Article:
The blood He sweat was grief poured out from a broken Heart, caused by the sorrow of His Eucharistic Love being so rejected. Then an angel brought Jesus indescribable strength and consolation by showing Him every Holy Hour that you would ever make. At that moment in the garden, Jesus saw you praying before Him now and He knew that His love would be returned.

This is why your visit today is so important to Him. Your Holy Hour consoles Him for those who do not love Him, and wins countless graces for many to be converted to Him.

And Luke 15:10 tells us about the dance of the angels:

In just the same way, I tell you, there will be rejoicing among the angels of God over one sinner who repents.

The just one’s sacrifice is indeed most pleasing.

What a fitting set of readings, then, to contemplate before the beginning of Lent, widely known as “the time to give yummy things up!”

This season is about so much more than muscling through your morning without coffee (though for some that struggle is real, I believe it! For me personally, it’s chips.)

This time that Holy Mother Church sets aside for us to turn back to God, to journey deeper with Jesus into the wilderness of our lives, is one that can bear great fruits of joy, sacrifice and praise—if we allow ourselves to be led and pruned by the Holy Spirit as He wills.

This is the season for delving deep to ask: Where in my life has my love grown cold? Where do I value comfort over acts of sacrifice? How aware am I of the Lord walking through my every moment with me?

Every heartbeat should remind us of the Lord’s infinite love and mercy, yet it is so easy to become numb and distracted with the anxieties and preoccupations of the everyday and the world around us.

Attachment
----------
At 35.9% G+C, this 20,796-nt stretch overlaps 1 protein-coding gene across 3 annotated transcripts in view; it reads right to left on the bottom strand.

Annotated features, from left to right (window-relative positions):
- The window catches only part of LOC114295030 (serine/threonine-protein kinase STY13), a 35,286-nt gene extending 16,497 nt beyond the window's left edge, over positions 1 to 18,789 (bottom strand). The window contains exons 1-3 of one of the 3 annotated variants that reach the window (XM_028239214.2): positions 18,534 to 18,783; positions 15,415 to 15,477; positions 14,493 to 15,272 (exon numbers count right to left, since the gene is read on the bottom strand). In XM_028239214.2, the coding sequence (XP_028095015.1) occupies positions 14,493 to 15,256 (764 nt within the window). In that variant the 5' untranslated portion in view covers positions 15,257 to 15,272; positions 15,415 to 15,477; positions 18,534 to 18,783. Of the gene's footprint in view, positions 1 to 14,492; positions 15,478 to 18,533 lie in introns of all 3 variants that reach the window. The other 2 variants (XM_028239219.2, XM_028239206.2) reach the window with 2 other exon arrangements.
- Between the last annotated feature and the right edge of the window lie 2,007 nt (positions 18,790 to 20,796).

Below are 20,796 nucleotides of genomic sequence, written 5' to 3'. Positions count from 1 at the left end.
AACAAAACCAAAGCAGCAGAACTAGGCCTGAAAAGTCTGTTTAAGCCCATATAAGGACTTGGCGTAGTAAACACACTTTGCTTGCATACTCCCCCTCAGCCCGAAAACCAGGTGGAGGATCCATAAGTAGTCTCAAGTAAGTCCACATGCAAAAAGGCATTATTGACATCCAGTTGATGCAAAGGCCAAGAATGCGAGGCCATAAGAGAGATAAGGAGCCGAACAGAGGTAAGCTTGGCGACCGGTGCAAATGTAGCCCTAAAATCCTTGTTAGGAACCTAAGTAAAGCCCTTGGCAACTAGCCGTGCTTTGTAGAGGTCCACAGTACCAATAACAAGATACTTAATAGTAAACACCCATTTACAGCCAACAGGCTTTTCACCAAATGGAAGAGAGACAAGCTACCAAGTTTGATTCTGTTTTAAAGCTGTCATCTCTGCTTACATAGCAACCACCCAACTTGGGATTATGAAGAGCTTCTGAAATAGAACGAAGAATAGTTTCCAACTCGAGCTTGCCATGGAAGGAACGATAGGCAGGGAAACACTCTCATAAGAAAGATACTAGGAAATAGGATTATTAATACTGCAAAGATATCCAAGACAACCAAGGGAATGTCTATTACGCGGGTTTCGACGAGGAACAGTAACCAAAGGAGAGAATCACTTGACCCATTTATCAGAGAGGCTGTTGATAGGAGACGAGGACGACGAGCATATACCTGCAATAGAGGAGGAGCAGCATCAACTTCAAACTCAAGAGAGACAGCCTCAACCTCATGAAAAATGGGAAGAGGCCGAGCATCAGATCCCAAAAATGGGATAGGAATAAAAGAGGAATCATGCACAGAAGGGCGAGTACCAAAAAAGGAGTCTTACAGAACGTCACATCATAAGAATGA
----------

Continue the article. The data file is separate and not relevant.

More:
However, even that very heart is a gift.

We only have what has first been given to us, poor as we are. But Our Father is so very rich and desires to share with us all that He has, just as Jesus gives all of Himself.

Our Lord makes Himself so vulnerable in thirsting for us to love Him and to let Him love others through us, that the more we come to know Him, the less we want to hold back anything from Him.

God is not to be outdone in generosity. Ever. Jesus promises that in the Gospel reading of today and shows us this repeatedly throughout His public ministry.

We may wonder at times what can we really offer the Lord, what can we give of any real consequence. But our wild, most beautiful Lord desires us to work with Him in His plan of salvation and redemption, offering to Him all that we can, no matter how “small” or “insignificant” (fish and loaves, anyone?).

How varied are the blessings He gives to us? This then should ignite our souls to find new ways of loving Him each day!

In 2 Cor 9: 6-8, St. Paul encourages us to sow bountifully so as to reap bountifully, and that…

…God loves a cheerful giver. Moreover, God is able to make every grace abundant for you, so that in all things, always having all you need, you may have an abundance for every good work.

We can be sure that whatever we do offer to God in love, in union with Jesus through the Immaculate Heart of Mary, has infinite value beyond what we can ever dream.

As Rev. John Duffy writes in his poem “I Sing of a Maiden,” recounting the Annunciation and Mary’s fiat, “And nothing would again be casual and small.

This Lent let us ask the Holy Spirit to fill us with His fire and love so as to grow and give beyond our comfort zones.

Let us pray for each other as we find new ways of putting our love for God and neighbor into living action, sacrificing with a cheerful heart in the (not so) small and hidden ways, all of which are seen and cherished by Our Heavenly Father.

Following

Saint Paul’s address in today’s First Reading sounds a lot like the start of a testimony: “I was educated strictly in our ancestral law and was zealous for God, just as all of you are today” (Acts 22: 3).